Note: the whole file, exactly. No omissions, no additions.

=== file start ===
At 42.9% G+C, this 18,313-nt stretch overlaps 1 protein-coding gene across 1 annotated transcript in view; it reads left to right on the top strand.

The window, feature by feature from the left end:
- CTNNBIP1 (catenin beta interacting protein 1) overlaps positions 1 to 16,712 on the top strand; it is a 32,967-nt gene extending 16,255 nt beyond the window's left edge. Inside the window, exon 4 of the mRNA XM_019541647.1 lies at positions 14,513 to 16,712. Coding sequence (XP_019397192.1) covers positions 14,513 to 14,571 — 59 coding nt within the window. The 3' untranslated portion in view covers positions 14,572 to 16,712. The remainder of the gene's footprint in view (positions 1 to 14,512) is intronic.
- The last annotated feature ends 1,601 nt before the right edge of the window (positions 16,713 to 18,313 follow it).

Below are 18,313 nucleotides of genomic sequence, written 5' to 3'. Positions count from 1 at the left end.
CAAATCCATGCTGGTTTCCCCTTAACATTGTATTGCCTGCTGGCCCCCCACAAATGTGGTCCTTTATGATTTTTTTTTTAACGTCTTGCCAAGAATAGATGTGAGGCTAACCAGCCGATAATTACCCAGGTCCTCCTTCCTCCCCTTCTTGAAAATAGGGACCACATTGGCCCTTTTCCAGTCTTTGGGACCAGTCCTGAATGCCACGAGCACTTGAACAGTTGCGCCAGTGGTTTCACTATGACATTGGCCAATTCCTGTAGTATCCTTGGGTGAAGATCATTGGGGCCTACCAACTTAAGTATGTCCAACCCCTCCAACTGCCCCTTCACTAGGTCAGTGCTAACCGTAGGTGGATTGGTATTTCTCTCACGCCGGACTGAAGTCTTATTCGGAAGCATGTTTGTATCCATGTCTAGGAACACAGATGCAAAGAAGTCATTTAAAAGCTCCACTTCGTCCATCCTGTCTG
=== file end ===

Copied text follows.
At 42.9% G+C, this 18,313-nt stretch overlaps 1 protein-coding gene across 1 annotated transcript in view; it reads left to right on the top strand.

The window, feature by feature from the left end:
- CTNNBIP1 (catenin beta interacting protein 1) overlaps positions 1 to 16,712 on the top strand; it is a 32,967-nt gene extending 16,255 nt beyond the window's left edge. Inside the window, exon 4 of the mRNA XM_019541647.1 lies at positions 14,513 to 16,712. Coding sequence (XP_019397192.1) covers positions 14,513 to 14,571 — 59 coding nt within the window. The 3' untranslated portion in view covers positions 14,572 to 16,712. The remainder of the gene's footprint in view (positions 1 to 14,512) is intronic.
- The last annotated feature ends 1,601 nt before the right edge of the window (positions 16,713 to 18,313 follow it).

Below are 18,313 nucleotides of genomic sequence, written 5' to 3'. Positions count from 1 at the left end.
CAAATCCATGCTGGTTTCCCCTTAACATTGTATTGCCTGCTGGCCCCCCACAAATGTGGTCCTTTATGATTTTTTTTTTAACGTCTTGCCAAGAATAGATGTGAGGCTAACCAGCCGATAATTACCCAGGTCCTCCTTCCTCCCCTTCTTGAAAATAGGGACCACATTGGCCCTTTTCCAGTCTTTGGGACCAGTCCTGAATGCCACGAGCACTTGAACAGTTGCGCCAGTGGTTTCACTATGACATTGGCCAATTCCTGTAGTATCCTTGGGTGAAGATCATTGGGGCCTACCAACTTAAGTATGTCCAACCCCTCCAACTGCCCCTTCACTAGGTCAGTGCTAACCGTAGGTGGATTGGTATTTCTCTCACGCCGGACTGAAGTCTTATTCGGAAGCATGTTTGTATCCATGTCTAGGAACACAGATGCAAAGAAGTCATTTAAAAGCTCCACTTCGTCCATCCTGTCTG